Clint Eastwood. USA. 2010.

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“It's a pity we don't know what the little flowers know” - Gordon Bok

Octogenarian Clint Eastwood's Hereafter is an understated but deeply moving meditation on death and how it affects those left behind. Congratulations must go to Eastwood for going above and beyond the conventional to provide a film that is empowering and unforgettable, one of the finest of his career and one of the best of 2010. It is not a documentary, nor a European art film. It is a Hollywood product through and through but one with a difference. Refusing to cater to an audience that thrives on chaos and gore, Hereafter is a quiet and slow-paced film that treats every character, even the most flawed, with respect as a three-dimensional human being, not as an object used to bring in box office receipts.

Based on a screenplay by Peter Morgan (Frost/Nixon, The Queen), the subject matter deals with death but it is not maudlin in the slightest. Unlike films such as What Dreams May Come and The Lovely Bones, it is a reality-based film without colorful special effects mirroring popular conceptions of what heaven is all about. While some may not agree with its focus on spiritual mediums, Eastwood still allows us to share the pain of those who have lost a loved one and their experience that there is another dimension that transcends our five senses. 

Hereafter tells three stories. In the opening sequence, French journalist and TV personality Marie Lelay played by the outstanding French actress Cecile de France, is vacationing in a beach resort in Indonesia with her producer and boyfriend Didier (Thierry Neuvic) when she is caught in a raging tsunami that uproots buildings and trees and sweeps hundreds to their death. She suffers a concussion and has a near-death experience that transports her to a world of light, one that exists outside of space and time where she feels weightless and has visions of others crossing over after the storm. 

As a result of her experience, however, she is unable to focus when she returns to work and is compelled to take time off from broadcasting to write a biography of French politician Francois Mitterrand. What she really wants do, however, is to write a book about her near-death visions. She journeys to Europe to meet with the director of a hospice (Marthe Keller) who has documented many cases in which her patients have seen the other side. Her voyage is a lonely one, however, as her boyfriend rejects her experience as fantasy and publishers look askance at a draft of her book about life after death.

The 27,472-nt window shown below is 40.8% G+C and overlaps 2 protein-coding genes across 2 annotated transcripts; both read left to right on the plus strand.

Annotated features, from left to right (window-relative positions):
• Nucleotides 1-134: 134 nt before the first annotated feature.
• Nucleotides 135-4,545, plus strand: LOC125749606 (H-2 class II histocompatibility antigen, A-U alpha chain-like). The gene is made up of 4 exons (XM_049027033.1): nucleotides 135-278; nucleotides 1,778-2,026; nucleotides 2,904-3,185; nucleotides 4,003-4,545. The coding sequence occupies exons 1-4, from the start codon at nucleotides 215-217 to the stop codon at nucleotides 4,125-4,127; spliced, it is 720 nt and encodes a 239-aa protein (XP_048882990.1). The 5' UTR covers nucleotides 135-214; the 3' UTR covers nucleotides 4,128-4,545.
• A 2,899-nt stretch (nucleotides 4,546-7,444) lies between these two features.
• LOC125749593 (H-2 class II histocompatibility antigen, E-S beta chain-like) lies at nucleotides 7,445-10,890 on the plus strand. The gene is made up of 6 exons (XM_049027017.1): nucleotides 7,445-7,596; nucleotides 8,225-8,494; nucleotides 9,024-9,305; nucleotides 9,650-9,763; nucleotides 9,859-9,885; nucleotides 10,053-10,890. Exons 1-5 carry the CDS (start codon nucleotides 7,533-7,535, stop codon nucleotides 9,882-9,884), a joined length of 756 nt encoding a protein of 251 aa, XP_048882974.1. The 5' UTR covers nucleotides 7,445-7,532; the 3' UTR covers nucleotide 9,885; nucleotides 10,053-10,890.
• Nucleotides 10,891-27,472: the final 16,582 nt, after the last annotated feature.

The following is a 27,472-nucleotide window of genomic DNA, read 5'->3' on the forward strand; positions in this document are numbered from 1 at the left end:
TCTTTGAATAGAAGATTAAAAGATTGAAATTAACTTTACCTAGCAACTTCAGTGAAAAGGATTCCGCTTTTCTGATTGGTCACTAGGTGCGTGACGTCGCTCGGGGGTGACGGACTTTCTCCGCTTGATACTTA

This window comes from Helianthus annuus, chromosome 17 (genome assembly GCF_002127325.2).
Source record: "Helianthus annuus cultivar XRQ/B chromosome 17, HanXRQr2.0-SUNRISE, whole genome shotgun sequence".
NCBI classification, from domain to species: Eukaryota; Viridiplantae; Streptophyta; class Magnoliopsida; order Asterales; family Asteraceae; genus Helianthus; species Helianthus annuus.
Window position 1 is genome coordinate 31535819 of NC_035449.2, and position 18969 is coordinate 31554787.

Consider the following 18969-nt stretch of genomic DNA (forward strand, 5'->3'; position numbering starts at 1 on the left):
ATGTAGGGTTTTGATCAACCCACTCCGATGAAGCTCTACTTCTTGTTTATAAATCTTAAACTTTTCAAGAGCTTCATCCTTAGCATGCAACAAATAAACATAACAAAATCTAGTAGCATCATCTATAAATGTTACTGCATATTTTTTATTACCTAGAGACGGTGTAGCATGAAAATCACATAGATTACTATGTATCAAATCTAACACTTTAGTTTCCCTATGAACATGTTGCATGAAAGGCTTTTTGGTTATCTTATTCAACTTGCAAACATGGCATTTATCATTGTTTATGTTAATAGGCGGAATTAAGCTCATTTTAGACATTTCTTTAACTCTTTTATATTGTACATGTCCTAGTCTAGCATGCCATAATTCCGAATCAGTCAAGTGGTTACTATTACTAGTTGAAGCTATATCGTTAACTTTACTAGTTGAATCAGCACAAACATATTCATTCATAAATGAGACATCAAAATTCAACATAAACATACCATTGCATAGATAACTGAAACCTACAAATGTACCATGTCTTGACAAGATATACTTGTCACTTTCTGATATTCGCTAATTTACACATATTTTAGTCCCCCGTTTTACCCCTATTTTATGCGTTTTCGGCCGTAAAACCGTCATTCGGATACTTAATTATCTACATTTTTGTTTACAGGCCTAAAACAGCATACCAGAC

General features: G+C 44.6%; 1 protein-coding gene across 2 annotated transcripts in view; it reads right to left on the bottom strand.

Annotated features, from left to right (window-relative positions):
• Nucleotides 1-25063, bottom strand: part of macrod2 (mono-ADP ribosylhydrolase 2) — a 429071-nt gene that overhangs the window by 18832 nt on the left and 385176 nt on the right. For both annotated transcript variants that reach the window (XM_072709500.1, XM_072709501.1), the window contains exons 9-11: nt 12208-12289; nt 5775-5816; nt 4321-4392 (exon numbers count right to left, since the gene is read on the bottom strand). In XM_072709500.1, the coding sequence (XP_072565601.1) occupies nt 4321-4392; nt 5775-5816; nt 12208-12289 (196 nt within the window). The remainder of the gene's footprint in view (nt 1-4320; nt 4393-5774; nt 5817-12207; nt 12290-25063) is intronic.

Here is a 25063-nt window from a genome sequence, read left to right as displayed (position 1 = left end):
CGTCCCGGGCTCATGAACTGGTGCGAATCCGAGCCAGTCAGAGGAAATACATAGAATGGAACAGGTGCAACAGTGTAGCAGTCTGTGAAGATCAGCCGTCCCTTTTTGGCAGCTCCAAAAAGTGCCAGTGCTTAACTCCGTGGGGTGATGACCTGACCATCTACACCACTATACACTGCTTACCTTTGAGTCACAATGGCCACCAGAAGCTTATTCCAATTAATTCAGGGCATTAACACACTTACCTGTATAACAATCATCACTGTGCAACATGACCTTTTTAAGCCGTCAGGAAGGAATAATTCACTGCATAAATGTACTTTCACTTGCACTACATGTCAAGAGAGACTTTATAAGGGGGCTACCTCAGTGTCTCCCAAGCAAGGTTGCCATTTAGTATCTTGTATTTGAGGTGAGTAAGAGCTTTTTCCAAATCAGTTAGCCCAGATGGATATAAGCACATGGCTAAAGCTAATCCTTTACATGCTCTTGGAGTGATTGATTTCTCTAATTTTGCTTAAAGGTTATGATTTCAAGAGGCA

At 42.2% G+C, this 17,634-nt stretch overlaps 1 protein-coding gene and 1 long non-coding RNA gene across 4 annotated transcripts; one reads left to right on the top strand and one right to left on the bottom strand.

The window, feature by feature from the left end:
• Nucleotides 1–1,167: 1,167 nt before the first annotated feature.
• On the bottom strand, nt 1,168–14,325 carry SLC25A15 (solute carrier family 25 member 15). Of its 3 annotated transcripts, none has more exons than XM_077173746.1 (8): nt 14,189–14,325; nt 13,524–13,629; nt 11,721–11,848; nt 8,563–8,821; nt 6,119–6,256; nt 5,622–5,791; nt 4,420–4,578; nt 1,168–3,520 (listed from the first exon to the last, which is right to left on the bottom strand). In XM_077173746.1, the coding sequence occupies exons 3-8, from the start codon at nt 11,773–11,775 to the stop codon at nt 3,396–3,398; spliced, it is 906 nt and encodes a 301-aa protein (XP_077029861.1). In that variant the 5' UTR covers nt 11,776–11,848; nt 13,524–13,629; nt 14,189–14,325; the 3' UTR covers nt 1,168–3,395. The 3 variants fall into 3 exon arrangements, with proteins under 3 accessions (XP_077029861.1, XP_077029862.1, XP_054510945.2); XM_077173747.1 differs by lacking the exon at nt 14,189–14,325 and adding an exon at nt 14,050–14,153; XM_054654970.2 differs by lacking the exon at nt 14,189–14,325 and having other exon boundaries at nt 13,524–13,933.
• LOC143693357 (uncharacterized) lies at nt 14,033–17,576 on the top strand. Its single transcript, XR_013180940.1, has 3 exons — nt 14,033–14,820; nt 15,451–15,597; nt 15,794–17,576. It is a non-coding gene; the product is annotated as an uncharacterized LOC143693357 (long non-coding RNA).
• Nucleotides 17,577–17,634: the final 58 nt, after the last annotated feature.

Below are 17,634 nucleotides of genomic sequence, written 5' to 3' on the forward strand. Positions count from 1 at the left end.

In the second story, George Lonegan, played by Matt Damon in one of his best performances, is a blue-collar worker living in San Francisco who has an unusual gift. Like spiritual mediums John Edward and James Van Praagh, he has the ability to make connections with and communicate messages from the dead. George has not done any readings for three years because he says that "a life that's all about death is no life at all," and considers his talent to be a curse rather than a gift.  Though his brother Billy (Jay Mohr) keeps pressing him to return to doing readings, George refuses, but finally agrees to do one last reading for a client of his brother. When he is laid off from his job, however, he takes an Italian cooking class and meets Melanie (Bryce Dallas Howard), who hides her pain beneath a bubbly exterior. When she presses him to do a reading, he agrees but it brings back unpleasant memories for both participants and seems to validate all of his fears. 

In the third sequence, in one of the most affecting child performances that I can remember, twin brothers Jason (George McLaren) and Marcus (Frankie McLaren) live with their mother, Jackie (Lyndsey Marshal) in a London apartment. Though she loves the boys, she is addicted to drugs and is being monitored by child welfare. Jason is older by twelve minutes and is the most talkative while Marcus is quiet and withdrawn. When a sudden tragedy takes place, Marcus is sent to a foster home to try and provide a normal upbringing. The boy is obsessed with one thing, however, and that is making contact with the spirit world. In the film's only misstep, he goes to a variety of psychics who are shown as laughable charlatans instead of serious but perhaps flawed practitioners. Undaunted, he keeps up his quest, refusing to give up until he can achieve his goal of communicating with the hereafter. 

While we sense that the threads will come together, to say as some critics have done that the stories are pulled together in “a silly set of contrived coincidences” overlooks one of the key messages of the film, that synchronicity does exist, that we are all connected, and that things happen for a reason. Backed by a serenely beautiful score composed by Eastwood, the film is emotional and had me in tears, yet it is honest emotion that carefully avoids melodrama and sentimentality. Hereafter is not a perfect film and there are enough critics around to remind us of that. Yet the fact that this film was even made gives me hope that amidst the lunacy of today's world, the sense is growing slowly, in the song of Gordon Bok, that while “it's so easy in the cold to feel the darkness of the year, the world indeed may be “turning towards the morning”. 


Howard Schumann

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